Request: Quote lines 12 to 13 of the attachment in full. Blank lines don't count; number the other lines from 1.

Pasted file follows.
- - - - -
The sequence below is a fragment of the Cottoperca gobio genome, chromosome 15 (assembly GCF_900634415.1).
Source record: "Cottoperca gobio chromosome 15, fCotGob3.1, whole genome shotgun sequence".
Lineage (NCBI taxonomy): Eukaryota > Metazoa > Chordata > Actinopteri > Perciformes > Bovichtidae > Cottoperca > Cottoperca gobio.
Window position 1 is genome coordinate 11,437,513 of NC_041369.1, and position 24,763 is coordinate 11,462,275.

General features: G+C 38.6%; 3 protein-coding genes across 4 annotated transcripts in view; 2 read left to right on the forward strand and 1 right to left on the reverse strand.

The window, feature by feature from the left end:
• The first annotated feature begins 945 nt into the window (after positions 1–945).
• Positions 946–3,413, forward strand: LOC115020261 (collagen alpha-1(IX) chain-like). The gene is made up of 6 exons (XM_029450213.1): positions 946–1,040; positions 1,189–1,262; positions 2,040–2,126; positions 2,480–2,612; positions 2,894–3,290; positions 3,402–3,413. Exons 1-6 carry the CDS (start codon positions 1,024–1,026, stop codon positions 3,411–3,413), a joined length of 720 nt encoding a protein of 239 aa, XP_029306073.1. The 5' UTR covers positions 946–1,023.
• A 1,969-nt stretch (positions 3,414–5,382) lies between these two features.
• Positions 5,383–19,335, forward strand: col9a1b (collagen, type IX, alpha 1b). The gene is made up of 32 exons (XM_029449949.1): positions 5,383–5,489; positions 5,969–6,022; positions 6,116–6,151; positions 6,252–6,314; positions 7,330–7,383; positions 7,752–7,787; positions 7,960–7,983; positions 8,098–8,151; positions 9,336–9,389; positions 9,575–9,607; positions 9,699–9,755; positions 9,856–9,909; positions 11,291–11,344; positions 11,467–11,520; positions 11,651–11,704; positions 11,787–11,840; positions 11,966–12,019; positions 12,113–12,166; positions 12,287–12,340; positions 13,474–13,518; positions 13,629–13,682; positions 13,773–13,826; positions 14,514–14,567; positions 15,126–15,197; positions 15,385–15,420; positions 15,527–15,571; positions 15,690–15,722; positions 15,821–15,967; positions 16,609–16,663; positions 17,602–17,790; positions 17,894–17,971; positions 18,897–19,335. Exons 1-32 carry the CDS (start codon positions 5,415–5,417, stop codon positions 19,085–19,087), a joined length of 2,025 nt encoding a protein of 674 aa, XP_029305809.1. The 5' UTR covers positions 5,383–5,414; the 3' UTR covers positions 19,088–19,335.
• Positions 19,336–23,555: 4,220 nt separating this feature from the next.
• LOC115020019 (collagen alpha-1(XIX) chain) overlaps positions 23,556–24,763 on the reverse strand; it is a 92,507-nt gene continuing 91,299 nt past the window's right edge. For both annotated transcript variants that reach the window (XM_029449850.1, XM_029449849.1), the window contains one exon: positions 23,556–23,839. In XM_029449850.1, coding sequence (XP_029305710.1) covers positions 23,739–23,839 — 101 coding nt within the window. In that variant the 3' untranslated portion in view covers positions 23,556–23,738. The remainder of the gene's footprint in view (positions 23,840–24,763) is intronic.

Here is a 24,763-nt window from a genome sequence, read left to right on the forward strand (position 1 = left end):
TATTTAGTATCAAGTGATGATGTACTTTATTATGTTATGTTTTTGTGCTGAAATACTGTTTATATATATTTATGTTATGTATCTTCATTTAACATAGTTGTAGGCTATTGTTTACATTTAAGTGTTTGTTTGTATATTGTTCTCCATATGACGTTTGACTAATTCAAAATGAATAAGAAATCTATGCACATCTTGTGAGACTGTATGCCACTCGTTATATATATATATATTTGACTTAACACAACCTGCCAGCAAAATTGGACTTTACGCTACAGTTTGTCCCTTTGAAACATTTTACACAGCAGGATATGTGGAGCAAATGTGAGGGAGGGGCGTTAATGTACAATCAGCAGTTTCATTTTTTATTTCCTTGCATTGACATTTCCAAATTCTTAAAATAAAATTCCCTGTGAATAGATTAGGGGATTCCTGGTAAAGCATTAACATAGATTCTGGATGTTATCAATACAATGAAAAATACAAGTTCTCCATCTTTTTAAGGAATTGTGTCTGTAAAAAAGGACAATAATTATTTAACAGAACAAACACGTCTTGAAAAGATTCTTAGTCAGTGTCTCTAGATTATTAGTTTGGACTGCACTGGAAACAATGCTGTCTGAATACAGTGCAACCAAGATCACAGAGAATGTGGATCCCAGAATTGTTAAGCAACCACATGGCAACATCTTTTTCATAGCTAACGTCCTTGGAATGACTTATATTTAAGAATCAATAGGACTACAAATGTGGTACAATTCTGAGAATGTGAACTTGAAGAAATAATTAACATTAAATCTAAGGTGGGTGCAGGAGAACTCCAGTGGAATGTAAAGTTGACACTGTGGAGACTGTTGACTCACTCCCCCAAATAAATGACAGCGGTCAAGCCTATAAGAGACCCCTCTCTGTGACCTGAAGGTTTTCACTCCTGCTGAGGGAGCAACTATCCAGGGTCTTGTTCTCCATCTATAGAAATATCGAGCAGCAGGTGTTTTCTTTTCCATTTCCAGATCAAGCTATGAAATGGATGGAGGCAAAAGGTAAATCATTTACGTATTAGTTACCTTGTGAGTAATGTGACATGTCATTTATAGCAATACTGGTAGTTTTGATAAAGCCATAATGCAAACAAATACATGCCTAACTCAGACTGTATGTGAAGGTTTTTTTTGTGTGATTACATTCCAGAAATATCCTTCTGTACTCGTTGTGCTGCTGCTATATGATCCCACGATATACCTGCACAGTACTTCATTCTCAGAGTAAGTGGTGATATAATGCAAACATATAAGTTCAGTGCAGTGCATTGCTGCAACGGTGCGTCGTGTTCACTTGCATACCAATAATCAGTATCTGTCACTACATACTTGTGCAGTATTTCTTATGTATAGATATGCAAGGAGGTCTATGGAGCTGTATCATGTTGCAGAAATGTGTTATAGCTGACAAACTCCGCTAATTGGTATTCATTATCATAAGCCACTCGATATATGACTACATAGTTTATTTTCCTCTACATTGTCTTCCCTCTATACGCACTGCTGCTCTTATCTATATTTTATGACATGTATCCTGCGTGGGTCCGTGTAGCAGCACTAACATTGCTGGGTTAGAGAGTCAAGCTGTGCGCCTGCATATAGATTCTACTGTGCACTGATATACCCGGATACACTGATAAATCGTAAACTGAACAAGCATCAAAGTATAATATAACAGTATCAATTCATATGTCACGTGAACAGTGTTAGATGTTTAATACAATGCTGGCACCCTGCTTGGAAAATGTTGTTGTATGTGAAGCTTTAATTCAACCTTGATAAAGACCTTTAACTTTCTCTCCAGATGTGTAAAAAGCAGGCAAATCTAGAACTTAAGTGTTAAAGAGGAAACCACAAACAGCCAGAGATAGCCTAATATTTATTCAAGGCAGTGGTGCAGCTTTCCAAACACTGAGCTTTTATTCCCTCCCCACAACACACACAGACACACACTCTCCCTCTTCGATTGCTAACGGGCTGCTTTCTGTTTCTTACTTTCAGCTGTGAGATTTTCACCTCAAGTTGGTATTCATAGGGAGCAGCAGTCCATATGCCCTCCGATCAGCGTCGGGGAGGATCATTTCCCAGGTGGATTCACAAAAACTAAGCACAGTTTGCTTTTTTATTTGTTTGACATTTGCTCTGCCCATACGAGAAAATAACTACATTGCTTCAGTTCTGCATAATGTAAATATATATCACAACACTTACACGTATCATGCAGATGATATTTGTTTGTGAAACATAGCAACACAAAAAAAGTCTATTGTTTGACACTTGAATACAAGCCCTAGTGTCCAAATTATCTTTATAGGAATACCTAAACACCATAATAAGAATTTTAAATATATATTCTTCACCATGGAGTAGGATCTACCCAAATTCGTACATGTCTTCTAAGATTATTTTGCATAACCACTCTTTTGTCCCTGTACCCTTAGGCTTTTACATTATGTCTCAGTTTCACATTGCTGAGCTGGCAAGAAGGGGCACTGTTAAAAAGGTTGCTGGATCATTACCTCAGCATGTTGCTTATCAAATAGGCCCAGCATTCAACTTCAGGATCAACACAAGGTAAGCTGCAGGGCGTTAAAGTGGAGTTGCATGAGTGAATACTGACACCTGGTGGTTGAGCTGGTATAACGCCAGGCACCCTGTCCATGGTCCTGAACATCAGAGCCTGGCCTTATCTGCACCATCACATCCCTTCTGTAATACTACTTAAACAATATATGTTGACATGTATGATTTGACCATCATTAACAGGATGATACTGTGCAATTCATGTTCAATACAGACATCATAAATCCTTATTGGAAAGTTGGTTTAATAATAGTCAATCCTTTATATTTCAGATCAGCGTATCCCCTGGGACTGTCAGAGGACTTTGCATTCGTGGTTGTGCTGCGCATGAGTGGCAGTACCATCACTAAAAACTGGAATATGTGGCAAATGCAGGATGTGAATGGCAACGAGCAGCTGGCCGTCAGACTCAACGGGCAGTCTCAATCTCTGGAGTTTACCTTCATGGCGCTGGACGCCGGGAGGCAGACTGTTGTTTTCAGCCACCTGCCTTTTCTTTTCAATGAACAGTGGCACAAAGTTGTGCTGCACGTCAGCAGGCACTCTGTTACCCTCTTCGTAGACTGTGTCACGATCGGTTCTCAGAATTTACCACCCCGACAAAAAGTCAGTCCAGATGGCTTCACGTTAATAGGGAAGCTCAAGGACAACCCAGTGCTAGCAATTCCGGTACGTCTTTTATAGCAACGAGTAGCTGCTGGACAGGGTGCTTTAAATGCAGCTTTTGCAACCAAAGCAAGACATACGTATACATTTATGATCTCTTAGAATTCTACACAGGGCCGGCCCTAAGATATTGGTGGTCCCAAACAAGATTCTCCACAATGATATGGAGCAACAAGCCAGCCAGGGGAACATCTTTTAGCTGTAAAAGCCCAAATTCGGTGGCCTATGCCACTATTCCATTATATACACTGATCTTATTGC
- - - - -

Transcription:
• LOC115020019 (collagen alpha-1(XIX) chain) overlaps positions 23,556–24,763 on the reverse strand; it is a 92,507-nt gene continuing 91,299 nt past the window's right edge. For both annotated transcript variants that reach the window (XM_029449850.1, XM_029449849.1), the window contains one exon: positions 23,556–23,839. In XM_029449850.1, coding sequence (XP_029305710.1) covers positions 23,739–23,839 — 101 coding nt within the window. In that variant the 3' untranslated portion in view covers positions 23,556–23,738. The remainder of the gene's footprint in view (positions 23,840–24,763) is intronic.

Here is a 24,763-nt window from a genome sequence, read left to right on the forward strand (position 1 = left end):